Sharjah’s Barjeel Art Foundation will showcase work by Arab artists at Toronto’s Aga Khan Museum
Sharjah’s Barjeel Art Foundation, built on more than 1,000 modern and contemporary Arab artworks from the private collection of its founder Sheikh Sultan Sooud Al Qassemi, will launch its first exhibition in North America on Saturday.
The venue is fitting. Home Ground: Contemporary Art from the Barjeel Art Foundation will open at Toronto’s renowned Aga Khan Museum, whose mission is to foster a greater appreciation of the contribution that Muslim civilisations have made to world heritage.
Sheikh Sultan will give a talk at the launch ceremony, highlighting the global importance of modern and contemporary artworks from the Arab world.
As well as regular exhibitions at the foundation’s gallery in Sharjah, Sheikh Sultan and his team have collaborated with several overseas organisations, including the Singapore Art Museum in 2013. The not-for-profit organisation also collaborated with Tokyo’s Mori Art Museum in 2012, the Contemporary Art Platform in Kuwait this year, as well as the UAE’s National Pavilion at the ongoing Venice Biennale.
“Collaborating with international museums is one of the best ways to open up the collection to international audiences,” says Sheikh Sultan. “I believe that art can counter some of the negative stereotypes that have sadly been associated with the region. We must continue to build cultural bridges with the rest of the world, and the Aga Khan Museum and the city of Toronto itself are ideal platforms to do this.”
Through its presentation of work – a range of photographs, installations, sculpture and paintings – by 12 artists from the Middle East and North Africa, the exhibition will address pertinent issues at the heart of art in the region: the idea of home, the ever-fluid notion of identity, and how private life is shaped by current political events.
Of course, with so many cultures and nations spread across the region, to present an overarching definition of contemporary art practices from the Arab world is impossible, but themes related to migration and forced movement of people due to political strife or unrest are particularly common.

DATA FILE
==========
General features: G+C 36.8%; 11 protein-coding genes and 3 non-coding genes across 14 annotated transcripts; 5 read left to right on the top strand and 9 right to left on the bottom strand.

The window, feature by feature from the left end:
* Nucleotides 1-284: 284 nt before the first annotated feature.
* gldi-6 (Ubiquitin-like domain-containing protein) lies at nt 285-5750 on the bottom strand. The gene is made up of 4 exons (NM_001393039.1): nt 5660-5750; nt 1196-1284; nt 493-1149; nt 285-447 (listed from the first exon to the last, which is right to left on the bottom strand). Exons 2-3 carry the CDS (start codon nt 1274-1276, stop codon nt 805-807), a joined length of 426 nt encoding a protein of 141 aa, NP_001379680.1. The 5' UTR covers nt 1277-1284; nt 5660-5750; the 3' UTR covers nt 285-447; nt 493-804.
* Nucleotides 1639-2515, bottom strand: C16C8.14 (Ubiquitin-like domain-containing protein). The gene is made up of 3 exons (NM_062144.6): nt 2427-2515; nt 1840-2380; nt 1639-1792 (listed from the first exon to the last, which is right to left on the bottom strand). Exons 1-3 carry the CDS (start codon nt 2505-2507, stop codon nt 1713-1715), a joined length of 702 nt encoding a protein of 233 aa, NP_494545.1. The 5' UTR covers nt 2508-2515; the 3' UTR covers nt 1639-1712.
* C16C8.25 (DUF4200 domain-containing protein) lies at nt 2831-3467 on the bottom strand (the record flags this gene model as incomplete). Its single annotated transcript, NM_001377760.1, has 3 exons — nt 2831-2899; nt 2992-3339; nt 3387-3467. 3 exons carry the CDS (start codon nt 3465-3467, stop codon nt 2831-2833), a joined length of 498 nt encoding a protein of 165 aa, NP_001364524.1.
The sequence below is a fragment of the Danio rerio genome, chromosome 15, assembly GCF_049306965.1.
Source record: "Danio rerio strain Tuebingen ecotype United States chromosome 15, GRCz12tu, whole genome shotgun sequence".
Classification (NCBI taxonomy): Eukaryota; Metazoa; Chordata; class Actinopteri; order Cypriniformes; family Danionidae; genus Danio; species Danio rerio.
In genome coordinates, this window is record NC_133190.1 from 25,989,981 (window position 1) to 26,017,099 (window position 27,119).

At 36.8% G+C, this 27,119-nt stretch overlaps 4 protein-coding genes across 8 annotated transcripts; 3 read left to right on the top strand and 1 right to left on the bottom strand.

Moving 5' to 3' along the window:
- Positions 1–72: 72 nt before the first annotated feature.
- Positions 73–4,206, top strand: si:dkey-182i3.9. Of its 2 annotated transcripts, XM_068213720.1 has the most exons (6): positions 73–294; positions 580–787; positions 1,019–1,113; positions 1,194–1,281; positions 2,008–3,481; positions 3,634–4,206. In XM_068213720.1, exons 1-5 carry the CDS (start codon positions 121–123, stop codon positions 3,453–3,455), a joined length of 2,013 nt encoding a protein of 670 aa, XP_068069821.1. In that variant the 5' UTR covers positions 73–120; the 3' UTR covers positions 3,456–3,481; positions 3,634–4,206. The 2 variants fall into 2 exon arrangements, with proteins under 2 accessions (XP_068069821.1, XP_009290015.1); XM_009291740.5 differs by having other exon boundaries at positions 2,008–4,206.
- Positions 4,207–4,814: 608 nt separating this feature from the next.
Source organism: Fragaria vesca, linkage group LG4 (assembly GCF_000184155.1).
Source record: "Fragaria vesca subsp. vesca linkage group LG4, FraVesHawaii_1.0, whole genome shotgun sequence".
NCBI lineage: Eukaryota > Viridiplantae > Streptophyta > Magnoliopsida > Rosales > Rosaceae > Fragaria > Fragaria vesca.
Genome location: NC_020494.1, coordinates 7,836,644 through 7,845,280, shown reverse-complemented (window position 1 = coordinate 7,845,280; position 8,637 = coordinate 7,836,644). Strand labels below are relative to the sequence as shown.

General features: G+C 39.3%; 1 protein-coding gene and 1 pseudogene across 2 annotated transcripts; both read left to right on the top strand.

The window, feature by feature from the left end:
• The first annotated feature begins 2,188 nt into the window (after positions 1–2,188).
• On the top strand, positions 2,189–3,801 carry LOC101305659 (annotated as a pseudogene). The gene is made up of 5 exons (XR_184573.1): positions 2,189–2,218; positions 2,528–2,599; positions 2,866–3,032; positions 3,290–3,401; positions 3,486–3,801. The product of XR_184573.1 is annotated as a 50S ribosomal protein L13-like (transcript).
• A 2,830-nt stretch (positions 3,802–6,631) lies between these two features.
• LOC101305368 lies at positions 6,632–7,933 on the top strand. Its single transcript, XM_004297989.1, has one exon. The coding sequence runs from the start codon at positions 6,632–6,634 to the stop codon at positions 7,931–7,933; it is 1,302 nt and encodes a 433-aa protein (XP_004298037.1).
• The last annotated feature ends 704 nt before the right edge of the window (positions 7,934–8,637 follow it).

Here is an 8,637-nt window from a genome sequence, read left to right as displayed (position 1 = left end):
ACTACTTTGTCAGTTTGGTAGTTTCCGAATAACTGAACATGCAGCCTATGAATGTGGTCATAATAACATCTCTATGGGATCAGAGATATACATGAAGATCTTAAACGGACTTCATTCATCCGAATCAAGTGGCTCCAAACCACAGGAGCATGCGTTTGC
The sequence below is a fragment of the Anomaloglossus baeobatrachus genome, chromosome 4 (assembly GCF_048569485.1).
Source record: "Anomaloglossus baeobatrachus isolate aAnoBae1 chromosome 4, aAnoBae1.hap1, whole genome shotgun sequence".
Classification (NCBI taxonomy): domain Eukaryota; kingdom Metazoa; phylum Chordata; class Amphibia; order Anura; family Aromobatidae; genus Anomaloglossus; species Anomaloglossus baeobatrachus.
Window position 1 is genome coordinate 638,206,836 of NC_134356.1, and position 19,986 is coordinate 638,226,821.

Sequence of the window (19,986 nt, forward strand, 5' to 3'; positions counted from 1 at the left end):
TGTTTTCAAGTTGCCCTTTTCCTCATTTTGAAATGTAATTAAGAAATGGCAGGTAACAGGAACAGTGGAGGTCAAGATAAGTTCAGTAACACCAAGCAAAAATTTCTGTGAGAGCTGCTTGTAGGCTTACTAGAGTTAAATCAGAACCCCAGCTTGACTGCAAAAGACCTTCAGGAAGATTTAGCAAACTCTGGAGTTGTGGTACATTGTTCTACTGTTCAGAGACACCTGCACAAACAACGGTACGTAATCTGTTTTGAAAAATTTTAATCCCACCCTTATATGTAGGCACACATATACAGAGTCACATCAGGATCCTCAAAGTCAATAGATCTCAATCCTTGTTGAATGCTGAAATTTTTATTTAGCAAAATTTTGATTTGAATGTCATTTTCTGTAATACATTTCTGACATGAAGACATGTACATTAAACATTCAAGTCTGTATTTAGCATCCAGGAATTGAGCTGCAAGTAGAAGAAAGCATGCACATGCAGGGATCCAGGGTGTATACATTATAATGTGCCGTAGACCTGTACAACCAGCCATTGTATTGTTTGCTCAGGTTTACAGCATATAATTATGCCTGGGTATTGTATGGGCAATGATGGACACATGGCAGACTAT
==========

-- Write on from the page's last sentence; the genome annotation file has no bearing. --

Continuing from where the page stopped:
Suheyla Takesh, the exhibition’s curator and Barjeel’s resident collection coordinator, stresses on the importance of the theme.
“In today’s globalising world, this is a subject that people from nearly anywhere can feel a connection to and relate to,” she says. “Canada, in particular, is a very cosmopolitan place and has for a long time been home to a large number of immigrants, refugees and other international nomads, many of whom happen to be from the Arab world.”
The artists featuring in the show come from diverse backgrounds. Manal Al Dowayan from Saudi Arabia created Suspended Together in 2012, showing porcelain doves printed with the travel documents of hundreds of Saudi women who are not allowed to travel without a male guardian.
Egyptian Australian Raafat Ishak presents an extremely complex work titled Responses to an Immigration Request from One Hundred and Ninety-Four Governments. Triggered by the Australian government’s 2001 policy to direct immigrants to detention centres on surrounding islands, the artist drafted and sent a letter to many countries requesting citizenship. The governments’ responses, or lack of responses, were then documented as stylised flags with Arabic script on medium-density fibreboard.
Sheikh Sultan says: “Home Ground is an attempt to narrate, through art, the personal stories of the Arab world.” Ishak’s work is “a selfless attempt to highlight the plight of 21st century immigrants into Australia”.
The intimacy of the personal stories in the exhibition, he explains, also gives viewers accessible entry points.
The exhibition’s earliest work, from 1989, is by a rarely seen Israeli-Palestinian artist who died before he turned 30. Sheikh Sultan says Asim Abu Shakra’s cacti paintings are “slowly acquiring a status not unlike that of Vincent Van Gogh’s Sunflowers series”.
Abu Shakra uses the cactus as a symbol for the identity of Palestinians who continue to live within the confines of a Jewish state.
“Abu Shakra was a Palestinian Arab who spoke Hebrew fluently and lived and studied in Tel Aviv,” says Sheikh Sultan.
“He never left his homeland, and yet he never truly belonged where he lived. He and the other artists in this exhibition have, through the medium of art, marked their own home ground.”
Other pieces include a video by Youssef Nabil about his emigration from Egypt, and two sculptural works by exiled Palestinian Lebanese artist Mona Hatoum.